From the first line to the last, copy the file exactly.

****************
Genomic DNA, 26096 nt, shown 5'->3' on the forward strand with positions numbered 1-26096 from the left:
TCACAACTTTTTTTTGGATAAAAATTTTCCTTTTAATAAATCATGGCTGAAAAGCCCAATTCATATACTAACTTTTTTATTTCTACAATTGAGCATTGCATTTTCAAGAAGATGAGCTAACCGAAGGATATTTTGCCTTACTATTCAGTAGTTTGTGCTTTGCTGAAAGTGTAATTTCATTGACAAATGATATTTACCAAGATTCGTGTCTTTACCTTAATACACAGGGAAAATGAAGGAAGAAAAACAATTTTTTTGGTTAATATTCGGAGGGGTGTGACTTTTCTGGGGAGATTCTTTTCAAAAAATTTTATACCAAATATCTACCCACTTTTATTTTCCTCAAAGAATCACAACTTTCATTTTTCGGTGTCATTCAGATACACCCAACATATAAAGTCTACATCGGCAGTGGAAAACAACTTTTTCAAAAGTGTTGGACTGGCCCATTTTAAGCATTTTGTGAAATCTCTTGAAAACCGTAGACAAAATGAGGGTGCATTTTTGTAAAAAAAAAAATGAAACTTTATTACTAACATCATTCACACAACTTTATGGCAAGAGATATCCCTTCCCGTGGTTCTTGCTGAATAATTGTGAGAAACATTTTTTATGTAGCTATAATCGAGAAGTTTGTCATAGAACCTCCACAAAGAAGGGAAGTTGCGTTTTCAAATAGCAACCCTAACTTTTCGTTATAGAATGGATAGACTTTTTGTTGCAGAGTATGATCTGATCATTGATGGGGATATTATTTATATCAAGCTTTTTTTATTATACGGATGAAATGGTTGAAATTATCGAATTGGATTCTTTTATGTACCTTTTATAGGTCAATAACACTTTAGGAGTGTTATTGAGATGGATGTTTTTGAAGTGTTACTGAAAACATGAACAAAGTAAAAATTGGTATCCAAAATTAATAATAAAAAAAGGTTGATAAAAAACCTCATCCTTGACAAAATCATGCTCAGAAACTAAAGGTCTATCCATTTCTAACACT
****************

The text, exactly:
Genomic DNA, 26096 nt, shown 5'->3' on the forward strand with positions numbered 1-26096 from the left:
TCACAACTTTTTTTTGGATAAAAATTTTCCTTTTAATAAATCATGGCTGAAAAGCCCAATTCATATACTAACTTTTTTATTTCTACAATTGAGCATTGCATTTTCAAGAAGATGAGCTAACCGAAGGATATTTTGCCTTACTATTCAGTAGTTTGTGCTTTGCTGAAAGTGTAATTTCATTGACAAATGATATTTACCAAGATTCGTGTCTTTACCTTAATACACAGGGAAAATGAAGGAAGAAAAACAATTTTTTTGGTTAATATTCGGAGGGGTGTGACTTTTCTGGGGAGATTCTTTTCAAAAAATTTTATACCAAATATCTACCCACTTTTATTTTCCTCAAAGAATCACAACTTTCATTTTTCGGTGTCATTCAGATACACCCAACATATAAAGTCTACATCGGCAGTGGAAAACAACTTTTTCAAAAGTGTTGGACTGGCCCATTTTAAGCATTTTGTGAAATCTCTTGAAAACCGTAGACAAAATGAGGGTGCATTTTTGTAAAAAAAAAAATGAAACTTTATTACTAACATCATTCACACAACTTTATGGCAAGAGATATCCCTTCCCGTGGTTCTTGCTGAATAATTGTGAGAAACATTTTTTATGTAGCTATAATCGAGAAGTTTGTCATAGAACCTCCACAAAGAAGGGAAGTTGCGTTTTCAAATAGCAACCCTAACTTTTCGTTATAGAATGGATAGACTTTTTGTTGCAGAGTATGATCTGATCATTGATGGGGATATTATTTATATCAAGCTTTTTTTATTATACGGATGAAATGGTTGAAATTATCGAATTGGATTCTTTTATGTACCTTTTATAGGTCAATAACACTTTAGGAGTGTTATTGAGATGGATGTTTTTGAAGTGTTACTGAAAACATGAACAAAGTAAAAATTGGTATCCAAAATTAATAATAAAAAAAGGTTGATAAAAAACCTCATCCTTGACAAAATCATGCTCAGAAACTAAAGGTCTATCCATTTCTAACACT